Theatre Program

Prospective Students

Program and Courses

Theatre Program Objectives

  • Using the process of theatre students will demonstrate the ability to work independently or collaboratively to analyze a problem, then create and implement a successful solution.
  • Using the process of theatre students will demonstrate the ability to communicate successfully about ideas in a manner appropriate to the relevant audience.
  • Students will build an appreciation and respect for all the theatre crafts.
  • Students will demonstrate a fundamental grounding in theatre theory and practice.

Major and Minor Programs

The Bachelor of Arts degree is for students interested in careers in any area of theatre, including acting, directing, design, technical theatre, or management. This degree program also prepares students to pursue graduate studies in the performing arts. Each student, in consultation with a faculty adviser, can design a plan that allows some concentrated study in performance, design, dramatic theory/literature/theatre history, technical theatre, or theatre management. Many SCSU students who choose to major in another subject choose the option of being a Theatre Minor. This option allows them to take fewer courses through the theatre department but still have their academic transcript reflect a substantial academic concentration in the theatre area.

Academic Courses

All SCSU students are welcome and encouraged to enroll in any courses in the theatre curriculum, so long as they fulfill any prerequisites or obtain required permissions. The Program does not “reserve” courses for theatre majors/minors only. Many of our courses typically include students majoring in English, Art, Mass Communication, Communication Studies, and History.

For theatre majors and minors:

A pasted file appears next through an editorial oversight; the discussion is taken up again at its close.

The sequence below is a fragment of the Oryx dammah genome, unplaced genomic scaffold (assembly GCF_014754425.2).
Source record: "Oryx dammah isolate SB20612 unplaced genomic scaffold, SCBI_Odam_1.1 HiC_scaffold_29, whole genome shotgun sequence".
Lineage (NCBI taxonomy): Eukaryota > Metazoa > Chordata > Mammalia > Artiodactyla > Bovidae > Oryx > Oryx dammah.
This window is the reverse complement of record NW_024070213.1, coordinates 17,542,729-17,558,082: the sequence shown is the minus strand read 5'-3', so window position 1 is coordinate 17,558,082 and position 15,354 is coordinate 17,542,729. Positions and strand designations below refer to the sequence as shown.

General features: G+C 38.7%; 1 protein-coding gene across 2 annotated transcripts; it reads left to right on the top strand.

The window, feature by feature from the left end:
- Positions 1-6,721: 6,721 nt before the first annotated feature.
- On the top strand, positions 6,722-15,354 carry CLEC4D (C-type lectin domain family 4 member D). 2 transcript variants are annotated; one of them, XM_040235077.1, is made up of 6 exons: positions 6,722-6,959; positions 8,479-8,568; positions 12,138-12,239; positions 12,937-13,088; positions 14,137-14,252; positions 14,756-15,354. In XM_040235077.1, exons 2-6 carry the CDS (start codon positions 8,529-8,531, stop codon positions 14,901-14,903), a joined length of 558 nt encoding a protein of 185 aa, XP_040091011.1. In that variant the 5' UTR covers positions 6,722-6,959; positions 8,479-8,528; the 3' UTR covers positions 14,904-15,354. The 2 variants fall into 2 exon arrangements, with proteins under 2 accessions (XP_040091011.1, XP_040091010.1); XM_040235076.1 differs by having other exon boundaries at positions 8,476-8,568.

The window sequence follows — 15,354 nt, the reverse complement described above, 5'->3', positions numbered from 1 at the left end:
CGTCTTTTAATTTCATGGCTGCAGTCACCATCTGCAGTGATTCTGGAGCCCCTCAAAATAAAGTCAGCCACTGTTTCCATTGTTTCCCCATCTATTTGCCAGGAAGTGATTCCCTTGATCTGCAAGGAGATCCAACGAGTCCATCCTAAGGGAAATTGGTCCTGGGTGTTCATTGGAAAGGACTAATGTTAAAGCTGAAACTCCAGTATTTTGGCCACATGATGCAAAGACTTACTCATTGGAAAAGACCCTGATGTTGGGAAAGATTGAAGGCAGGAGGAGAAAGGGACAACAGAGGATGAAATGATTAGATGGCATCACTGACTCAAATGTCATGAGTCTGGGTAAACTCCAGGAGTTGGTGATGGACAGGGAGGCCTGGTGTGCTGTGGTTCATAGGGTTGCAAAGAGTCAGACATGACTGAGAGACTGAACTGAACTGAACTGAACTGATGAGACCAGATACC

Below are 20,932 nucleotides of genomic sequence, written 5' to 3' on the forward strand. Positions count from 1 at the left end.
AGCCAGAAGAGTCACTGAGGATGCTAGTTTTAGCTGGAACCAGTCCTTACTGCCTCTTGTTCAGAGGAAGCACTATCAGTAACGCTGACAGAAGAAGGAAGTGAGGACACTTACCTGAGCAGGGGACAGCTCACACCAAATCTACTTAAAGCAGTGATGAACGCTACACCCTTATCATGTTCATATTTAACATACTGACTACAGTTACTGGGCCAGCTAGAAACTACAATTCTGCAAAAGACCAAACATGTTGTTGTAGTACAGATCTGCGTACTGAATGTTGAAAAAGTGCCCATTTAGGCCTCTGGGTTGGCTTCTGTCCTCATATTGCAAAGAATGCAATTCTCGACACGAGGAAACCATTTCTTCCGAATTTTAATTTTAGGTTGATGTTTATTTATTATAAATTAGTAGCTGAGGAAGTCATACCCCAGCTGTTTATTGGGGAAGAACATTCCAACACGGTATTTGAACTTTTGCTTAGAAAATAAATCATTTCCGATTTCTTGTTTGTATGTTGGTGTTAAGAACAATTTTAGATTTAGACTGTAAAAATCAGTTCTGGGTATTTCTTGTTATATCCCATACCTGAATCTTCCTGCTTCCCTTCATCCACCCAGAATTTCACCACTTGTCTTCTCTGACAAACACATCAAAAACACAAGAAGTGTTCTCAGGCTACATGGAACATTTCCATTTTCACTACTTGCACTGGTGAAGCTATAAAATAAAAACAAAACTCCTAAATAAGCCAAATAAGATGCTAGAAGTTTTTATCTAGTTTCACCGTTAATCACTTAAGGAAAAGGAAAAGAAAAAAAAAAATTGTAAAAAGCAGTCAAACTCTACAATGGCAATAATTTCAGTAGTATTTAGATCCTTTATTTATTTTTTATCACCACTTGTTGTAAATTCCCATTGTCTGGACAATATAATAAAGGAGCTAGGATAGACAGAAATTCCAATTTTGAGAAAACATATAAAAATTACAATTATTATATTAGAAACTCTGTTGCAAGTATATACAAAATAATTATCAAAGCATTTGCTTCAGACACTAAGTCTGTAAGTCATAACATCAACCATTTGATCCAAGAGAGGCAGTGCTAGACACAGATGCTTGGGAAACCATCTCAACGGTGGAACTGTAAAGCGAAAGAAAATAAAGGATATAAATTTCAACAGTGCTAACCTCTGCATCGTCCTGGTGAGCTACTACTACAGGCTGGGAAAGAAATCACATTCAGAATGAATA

In order for a theatre student to complete the necessary degree requirements within a reasonable period of time (usually four years), careful planning with an adviser remains essential. Students should enroll in the introductory sequence (TFSD 235 and 236) as early as possible since these courses are prerequisites to most other theatre courses. While the program offers many courses every year, some of the required courses may only be offered in alternate years.

Courses offered every year:

  • Acting for Everyone
  • Acting I
  • Script Analysis
  • Introduction to Production
  • Voice Production for the Actor
  • Directing I
  • Practicum Courses

Courses offered alternate years:

  • Costume History
  • Stage Make-up
  • Design Courses
  • Theatre History I and II
  • Drama I and II

Selection of Theatre Majors

The rigors of the theatre major and the other courses required for a bachelor's degree demand a high level of commitment and work. Therefore, the program requires all students who wish to major in theatre to apply for admission to the program. Generally, a student applies to become a theatre major at the end of the second semester at SCSU. By this time a student has taken some basic theatre courses, has participated in the theatre production work, has completed twenty-four semester credits, and has been observed by the theatre staff. Students transferring to St. Cloud State University from community colleges or other four-year institutions may apply at the end of their first semester in attendance, so long as they have enrolled in at least one theatre course and participated in at least one theatre production in some capacity at SCSU.

A student is eligible to become a major when he/she meets the following criteria:

  • Currently enrolled at St. Cloud State University (this is a university policy);
  • Overall GPA of 2.0 or higher, including transfer credits (this is a university policy);
  • Has completed 15 semester hours or the equivalent (this is a university policy);
  • Has submitted an application, including selection of an academic adviser from among the department's faculty;

Students may obtain application forms in the Theatre & Film Studies Department Office. Students should return the completed forms to the departmental secretary. At a staff meeting near the middle of each semester, the staff reviews each applicant's credentials. At that time the staff decides to (1) accept, (2) put on one semester's probation (usually because the faculty has not had the opportunity to see the applicant in a full spectrum of curricular and production activities), or (3) reject the applicant.

The staff applies the following criteria in its evaluation:

  • Academic performance in all courses taken, not just theatre courses;
  • Willing and active involvement in all aspects of theatre production;
  • Willing and active participation in all aspects of the department's activities (such as crews, roles in shows, courses, Dramatic Action, Repertory Dance Theatre, student productions, conferences);